...Stay inside your house!
Moisture Invasion from "within."
As a result, slow leaks at plumbing joints hidden within walls and ceilings can stain ceiling plaster or wallpaper, ultimately rot floor boards, and even lead to decay of structural members! Maintaining and repairing, or, if necessary, replacing older plumbing and mechanical equipment are the most common solutions.
Next, condensation produced inside the house can create some real headaches! It's caused when moist warm vapor in the air cools on interior surfaces and changes into liquid. Usually settling on paint, the moist film can result in an unhealthy interior, heavy with mold and mildew spores.
What makes it worse is that the condensation invader is primarily occupant produced! Did you know that a house with four people in it can generate between 10 and 16 pounds of water a day (approximately 1 ½- 2 gallons) from normal, every day activities, such as showering, cooking, and doing laundry? Unvented gas stoves and kerosene heaters also give off a large amount of unwanted moisture. Bathrooms, kitchens, and laundry areas should all have vent fans that are turned on when the rooms are in active use.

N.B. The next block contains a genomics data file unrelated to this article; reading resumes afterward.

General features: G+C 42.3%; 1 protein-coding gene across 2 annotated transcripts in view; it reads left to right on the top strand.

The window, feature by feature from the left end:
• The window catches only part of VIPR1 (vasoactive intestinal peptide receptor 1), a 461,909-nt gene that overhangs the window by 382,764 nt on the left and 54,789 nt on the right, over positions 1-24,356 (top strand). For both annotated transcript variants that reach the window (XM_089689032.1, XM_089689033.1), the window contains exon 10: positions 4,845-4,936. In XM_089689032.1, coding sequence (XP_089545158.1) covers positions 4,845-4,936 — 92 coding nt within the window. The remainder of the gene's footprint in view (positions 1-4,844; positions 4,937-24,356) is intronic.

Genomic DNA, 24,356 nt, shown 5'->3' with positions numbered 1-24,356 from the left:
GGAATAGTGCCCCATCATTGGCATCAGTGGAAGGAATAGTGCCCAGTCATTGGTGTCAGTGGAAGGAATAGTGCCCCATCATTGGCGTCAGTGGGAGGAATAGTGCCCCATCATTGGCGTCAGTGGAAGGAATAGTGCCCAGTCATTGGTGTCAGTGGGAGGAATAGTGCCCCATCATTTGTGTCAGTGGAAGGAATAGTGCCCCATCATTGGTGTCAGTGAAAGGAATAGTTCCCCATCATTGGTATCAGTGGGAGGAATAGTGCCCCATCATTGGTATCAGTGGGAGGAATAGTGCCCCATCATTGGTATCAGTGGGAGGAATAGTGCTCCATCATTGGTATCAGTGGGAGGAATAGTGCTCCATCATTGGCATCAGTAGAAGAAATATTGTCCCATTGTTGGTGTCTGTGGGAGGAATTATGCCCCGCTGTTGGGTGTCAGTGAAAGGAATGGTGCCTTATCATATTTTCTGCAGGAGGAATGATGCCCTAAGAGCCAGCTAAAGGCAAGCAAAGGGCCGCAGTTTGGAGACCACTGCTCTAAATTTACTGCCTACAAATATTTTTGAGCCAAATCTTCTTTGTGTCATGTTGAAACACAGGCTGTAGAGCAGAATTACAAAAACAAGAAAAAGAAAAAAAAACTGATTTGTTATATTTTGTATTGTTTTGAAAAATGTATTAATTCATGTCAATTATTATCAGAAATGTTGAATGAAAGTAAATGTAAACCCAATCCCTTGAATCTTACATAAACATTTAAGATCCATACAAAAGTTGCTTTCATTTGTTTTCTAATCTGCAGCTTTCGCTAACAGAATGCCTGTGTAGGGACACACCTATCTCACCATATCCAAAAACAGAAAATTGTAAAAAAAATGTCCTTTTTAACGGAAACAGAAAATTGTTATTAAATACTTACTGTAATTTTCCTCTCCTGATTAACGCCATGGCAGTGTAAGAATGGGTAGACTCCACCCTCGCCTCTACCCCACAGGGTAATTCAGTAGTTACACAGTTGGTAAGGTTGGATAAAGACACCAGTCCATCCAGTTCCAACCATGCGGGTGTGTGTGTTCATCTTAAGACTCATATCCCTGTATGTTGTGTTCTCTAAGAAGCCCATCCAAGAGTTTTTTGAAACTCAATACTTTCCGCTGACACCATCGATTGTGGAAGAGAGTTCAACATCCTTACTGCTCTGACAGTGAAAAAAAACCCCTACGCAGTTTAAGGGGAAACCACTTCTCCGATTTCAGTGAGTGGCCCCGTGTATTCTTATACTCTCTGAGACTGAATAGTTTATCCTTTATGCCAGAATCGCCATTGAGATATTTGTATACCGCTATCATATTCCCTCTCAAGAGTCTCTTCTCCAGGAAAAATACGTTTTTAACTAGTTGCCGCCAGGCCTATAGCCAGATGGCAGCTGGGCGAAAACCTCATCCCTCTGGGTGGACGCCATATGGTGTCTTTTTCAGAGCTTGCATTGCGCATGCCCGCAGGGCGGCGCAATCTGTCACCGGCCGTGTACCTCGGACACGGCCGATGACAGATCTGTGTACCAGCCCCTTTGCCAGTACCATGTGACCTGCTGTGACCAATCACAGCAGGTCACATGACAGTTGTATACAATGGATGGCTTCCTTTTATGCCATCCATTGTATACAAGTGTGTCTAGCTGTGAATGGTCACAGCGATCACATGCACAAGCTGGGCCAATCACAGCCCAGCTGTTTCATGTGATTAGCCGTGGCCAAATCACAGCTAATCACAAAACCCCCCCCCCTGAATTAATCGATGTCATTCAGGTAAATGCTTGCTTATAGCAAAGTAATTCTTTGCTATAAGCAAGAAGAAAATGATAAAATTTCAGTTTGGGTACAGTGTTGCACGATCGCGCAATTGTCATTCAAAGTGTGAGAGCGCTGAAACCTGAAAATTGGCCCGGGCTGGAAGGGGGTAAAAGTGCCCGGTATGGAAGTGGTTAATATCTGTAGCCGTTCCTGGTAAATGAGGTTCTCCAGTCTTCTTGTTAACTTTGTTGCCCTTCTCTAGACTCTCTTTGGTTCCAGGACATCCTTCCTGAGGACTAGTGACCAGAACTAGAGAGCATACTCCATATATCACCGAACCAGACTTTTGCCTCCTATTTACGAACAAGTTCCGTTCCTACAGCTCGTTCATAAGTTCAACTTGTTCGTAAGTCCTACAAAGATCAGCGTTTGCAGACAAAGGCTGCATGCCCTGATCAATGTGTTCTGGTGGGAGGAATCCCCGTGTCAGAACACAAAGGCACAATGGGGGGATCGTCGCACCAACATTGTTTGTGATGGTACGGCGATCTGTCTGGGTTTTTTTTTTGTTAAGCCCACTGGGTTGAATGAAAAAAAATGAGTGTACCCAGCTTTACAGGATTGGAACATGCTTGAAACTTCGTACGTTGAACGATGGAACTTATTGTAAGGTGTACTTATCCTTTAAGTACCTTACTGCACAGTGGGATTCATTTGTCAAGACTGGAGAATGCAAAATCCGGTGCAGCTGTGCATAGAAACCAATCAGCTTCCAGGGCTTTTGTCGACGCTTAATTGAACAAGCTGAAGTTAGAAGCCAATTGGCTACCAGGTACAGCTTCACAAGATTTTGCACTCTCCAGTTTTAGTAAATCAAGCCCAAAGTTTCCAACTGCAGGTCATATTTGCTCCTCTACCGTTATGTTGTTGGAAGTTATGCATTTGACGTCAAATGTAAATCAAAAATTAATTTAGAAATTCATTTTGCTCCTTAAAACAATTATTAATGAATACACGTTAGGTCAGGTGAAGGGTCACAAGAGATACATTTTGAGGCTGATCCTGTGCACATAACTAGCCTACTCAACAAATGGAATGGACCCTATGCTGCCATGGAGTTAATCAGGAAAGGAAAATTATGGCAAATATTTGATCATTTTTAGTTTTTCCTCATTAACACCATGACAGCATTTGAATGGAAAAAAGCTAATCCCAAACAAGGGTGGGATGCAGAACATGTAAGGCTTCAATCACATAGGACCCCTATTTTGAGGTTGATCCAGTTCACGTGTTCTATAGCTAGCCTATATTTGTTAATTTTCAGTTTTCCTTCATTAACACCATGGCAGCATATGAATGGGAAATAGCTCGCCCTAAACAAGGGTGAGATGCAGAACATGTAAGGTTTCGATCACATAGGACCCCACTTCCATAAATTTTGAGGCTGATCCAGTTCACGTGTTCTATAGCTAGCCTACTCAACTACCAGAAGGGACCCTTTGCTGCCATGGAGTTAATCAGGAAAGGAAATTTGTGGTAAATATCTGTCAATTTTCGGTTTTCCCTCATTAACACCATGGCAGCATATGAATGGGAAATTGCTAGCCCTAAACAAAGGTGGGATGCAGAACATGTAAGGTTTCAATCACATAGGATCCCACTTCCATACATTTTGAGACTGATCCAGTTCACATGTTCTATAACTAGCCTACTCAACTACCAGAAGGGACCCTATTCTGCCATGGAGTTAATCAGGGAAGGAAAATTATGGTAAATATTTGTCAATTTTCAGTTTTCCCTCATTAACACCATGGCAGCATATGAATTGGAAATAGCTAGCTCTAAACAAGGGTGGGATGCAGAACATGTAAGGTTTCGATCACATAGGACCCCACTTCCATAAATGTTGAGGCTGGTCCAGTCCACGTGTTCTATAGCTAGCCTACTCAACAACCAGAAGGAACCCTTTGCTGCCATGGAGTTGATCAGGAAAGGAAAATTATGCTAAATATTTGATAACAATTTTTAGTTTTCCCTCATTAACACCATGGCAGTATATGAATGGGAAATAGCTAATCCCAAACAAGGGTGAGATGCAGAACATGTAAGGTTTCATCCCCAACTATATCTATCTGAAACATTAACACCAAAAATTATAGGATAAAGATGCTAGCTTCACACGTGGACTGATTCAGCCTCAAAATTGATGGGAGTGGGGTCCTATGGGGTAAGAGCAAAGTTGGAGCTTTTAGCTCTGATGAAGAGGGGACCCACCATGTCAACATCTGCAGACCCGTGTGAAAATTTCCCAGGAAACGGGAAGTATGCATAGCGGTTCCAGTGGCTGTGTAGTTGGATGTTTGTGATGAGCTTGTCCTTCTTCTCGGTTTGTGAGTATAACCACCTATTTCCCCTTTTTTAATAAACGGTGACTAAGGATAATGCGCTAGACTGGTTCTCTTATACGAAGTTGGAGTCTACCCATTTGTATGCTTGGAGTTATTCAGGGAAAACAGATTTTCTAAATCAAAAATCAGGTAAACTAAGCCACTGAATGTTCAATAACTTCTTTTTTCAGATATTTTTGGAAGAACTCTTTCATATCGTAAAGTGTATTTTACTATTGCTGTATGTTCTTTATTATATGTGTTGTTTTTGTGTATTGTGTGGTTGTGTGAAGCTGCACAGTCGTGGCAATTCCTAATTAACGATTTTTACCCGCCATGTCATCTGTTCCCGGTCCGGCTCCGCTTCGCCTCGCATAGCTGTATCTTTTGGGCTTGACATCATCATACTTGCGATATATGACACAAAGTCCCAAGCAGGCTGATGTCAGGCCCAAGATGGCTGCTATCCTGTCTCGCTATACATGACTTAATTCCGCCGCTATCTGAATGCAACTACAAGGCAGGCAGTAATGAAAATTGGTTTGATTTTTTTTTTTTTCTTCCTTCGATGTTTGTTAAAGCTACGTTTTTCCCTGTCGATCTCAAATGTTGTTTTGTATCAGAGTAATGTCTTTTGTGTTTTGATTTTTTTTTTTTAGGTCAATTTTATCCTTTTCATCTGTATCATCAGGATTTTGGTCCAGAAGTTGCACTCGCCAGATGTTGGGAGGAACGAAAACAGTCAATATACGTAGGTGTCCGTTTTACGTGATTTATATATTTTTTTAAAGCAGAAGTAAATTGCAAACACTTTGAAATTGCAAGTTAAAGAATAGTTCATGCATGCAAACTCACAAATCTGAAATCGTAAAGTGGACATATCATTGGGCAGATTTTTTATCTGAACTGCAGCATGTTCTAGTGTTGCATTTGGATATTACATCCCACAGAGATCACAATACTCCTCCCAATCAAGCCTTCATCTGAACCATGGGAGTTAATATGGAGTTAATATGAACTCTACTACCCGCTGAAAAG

When moisture appears as a film on interior window surfaces, it's a sign that you need to take defensive action. In cold climates, install storm windows. This reduces condensation and its damaging effects to historic materials, as well as your health.
In summary, reducing condensation through additional ventilation or installing storm windows can really help preserve your historic house!
to do--or not do.
Replace older pipes that are subject to leaking or overflowing!
Mechanical equipment: Check condensation pans and drain lines to keep them clear at all times. Insulate and seal joints in exposed metal ductwork to avoid drawing in moist air.
Cleaning: Routinely dust and clean surfaces. Caulk around tile floor and wall connections and keep floor grout in good condition.
Ventilation: Reduce household-produced moisture, if it's a problem, by increasing ventilation, especially in the basement. Vent clothes dryers to the outside. Install and always use exhaust fans in bathrooms,
Interior climate control: Adjust the temperature and relative humidity to manage interior condensation. Correct areas of improperly balanced pressure for HVAC systems that may be causing a moisture problem.